Being a successful chef on television does not necessarily mean that I will be a successful restaurateur. They are not linked. It is a tricky place to be in. The only way you can pull it off, which I am struggling with as well is, to train 2 or 3 people who can understand you and then they follow the same vision. Find people with the same wavelength, get it together, and open a restaurant, only then can you market it. I can’t be making it and marketing it too. It is impossible.
Q. Food festivals are common now, but what do you make of Food Films?
A. Awesome question! The dream is to make a food film. If you notice, it has already begun. Lunchbox was a food film. Jodha Akbar had such a huge food sequence – they actually had real halwais who cooked real food. This whole sequence was shot in real time, and they cooked for masses. The food shots in Lunchbox were unbelievable. The time she was making that kofta, oh my god, my mouth started watering, it still is! Food shows are no longer the same. The vision has changed. It is more story-based now. If I am a 27 year old guy, who lives on his own in Bombay, my profile tells me that I should be doing a show on these same lines.
This country has 220 cuisines, I have actually counted. I believe in travelling, I believe in learning from people, I believe in learning any cuisine that comes my way, though I choose to be an Indian specialist, because I can relate to it the most.
People who don’t know, I used to weigh 95kgs, now I am 66! A friend from college once asked “Why don’t you become one of those chefs who are very fit?” Eight years back, I couldn’t think of a chef who was fit. And, he was right. He planted that idea in my head. I ran every day for 2 years, no gym, I hate them, no diets,and I believe that there is a ‘die’ in diet, no diet, never.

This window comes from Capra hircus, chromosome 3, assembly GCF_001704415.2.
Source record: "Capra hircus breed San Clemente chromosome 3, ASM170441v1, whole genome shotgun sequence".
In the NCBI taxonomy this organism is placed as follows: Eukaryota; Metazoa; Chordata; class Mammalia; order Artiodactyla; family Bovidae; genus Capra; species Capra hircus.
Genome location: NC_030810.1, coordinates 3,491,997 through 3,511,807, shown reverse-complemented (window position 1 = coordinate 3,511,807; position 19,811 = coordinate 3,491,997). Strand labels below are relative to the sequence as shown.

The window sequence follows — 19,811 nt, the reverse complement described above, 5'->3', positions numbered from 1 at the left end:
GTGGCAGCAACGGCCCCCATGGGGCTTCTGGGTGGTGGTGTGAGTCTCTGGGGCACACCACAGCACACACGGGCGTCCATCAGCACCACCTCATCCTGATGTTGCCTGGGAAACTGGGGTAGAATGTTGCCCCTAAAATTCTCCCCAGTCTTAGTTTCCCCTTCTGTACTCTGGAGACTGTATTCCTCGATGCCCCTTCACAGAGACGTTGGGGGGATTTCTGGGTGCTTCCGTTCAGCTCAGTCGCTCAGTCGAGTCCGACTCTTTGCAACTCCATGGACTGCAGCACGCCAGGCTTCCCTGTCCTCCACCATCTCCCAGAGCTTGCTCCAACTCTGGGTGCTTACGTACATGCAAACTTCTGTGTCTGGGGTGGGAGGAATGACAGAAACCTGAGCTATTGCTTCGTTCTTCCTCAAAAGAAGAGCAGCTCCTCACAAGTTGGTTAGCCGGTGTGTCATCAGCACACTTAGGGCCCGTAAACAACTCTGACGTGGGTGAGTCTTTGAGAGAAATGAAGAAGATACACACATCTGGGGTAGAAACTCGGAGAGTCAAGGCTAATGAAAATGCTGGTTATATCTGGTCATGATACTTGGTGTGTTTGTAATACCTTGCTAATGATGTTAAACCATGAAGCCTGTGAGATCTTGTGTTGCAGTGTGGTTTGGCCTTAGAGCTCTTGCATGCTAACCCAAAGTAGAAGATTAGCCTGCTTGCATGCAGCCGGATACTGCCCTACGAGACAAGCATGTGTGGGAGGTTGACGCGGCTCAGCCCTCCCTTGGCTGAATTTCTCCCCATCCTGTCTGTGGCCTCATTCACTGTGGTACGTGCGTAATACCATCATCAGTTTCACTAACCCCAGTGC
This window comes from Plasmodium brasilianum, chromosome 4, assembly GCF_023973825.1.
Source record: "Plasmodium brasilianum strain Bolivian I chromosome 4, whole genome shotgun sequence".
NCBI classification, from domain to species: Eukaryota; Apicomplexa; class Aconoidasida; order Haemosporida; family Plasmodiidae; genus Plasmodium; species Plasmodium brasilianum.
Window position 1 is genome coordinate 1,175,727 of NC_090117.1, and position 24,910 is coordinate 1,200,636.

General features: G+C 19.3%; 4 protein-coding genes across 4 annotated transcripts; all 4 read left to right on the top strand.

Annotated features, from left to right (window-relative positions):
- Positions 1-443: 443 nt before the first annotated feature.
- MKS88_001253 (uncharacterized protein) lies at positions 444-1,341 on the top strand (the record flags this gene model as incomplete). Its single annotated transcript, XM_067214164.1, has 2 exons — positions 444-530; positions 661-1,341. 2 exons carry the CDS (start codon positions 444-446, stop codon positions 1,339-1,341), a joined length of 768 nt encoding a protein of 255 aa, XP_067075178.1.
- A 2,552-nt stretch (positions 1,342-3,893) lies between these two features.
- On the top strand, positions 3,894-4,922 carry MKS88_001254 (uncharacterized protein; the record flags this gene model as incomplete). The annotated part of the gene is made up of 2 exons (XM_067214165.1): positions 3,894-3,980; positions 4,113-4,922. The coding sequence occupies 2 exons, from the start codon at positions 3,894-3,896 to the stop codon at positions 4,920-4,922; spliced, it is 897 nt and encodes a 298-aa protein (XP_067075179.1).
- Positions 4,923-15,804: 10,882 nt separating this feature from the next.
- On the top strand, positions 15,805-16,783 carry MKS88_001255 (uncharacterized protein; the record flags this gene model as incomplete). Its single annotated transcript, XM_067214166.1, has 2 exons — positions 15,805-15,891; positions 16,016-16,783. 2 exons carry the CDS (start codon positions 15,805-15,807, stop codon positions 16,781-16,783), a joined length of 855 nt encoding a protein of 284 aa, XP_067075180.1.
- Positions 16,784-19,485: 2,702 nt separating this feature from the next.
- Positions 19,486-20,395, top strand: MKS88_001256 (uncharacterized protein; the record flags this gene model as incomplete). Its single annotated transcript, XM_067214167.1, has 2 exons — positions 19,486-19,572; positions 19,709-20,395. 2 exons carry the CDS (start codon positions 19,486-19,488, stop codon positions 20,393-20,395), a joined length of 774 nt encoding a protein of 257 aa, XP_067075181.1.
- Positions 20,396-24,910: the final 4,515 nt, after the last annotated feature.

Travel changes you as a person and also as a chef. I still remember, on the ninth day of “Roti, Rasta aur India” I had a huge fight with the crew that “You don’t have the right knife for me to chop the vegetables with; you are making me squeeze lemons with my hand.” I had to make some saag, and obviously I chopped as finely as I could with my knife, which was blunt. After 15 days of shooting, my first episode went on air, and among the first messages I ever got in my life, I received one which said “It was so good to see you squeezing lemons with your hand.” It was enlightening! I never thought someone would want to see me use my hands! I realized that at the end of the day we are dealing with common people, and they like things which are basic and are easier to do back in their houses.
We wish Saransh the best of luck for all his future endeavours, and also thank ThnkMkt for organizing this amazing interactive session!
Anubhav Sapra is an avid foodie! He is a Founder but proudly calls himself a Foodie-in-chief at Delhi Food Walks. He is also a street-food and Indian regional cuisine connoisseur and loves to write about street-food.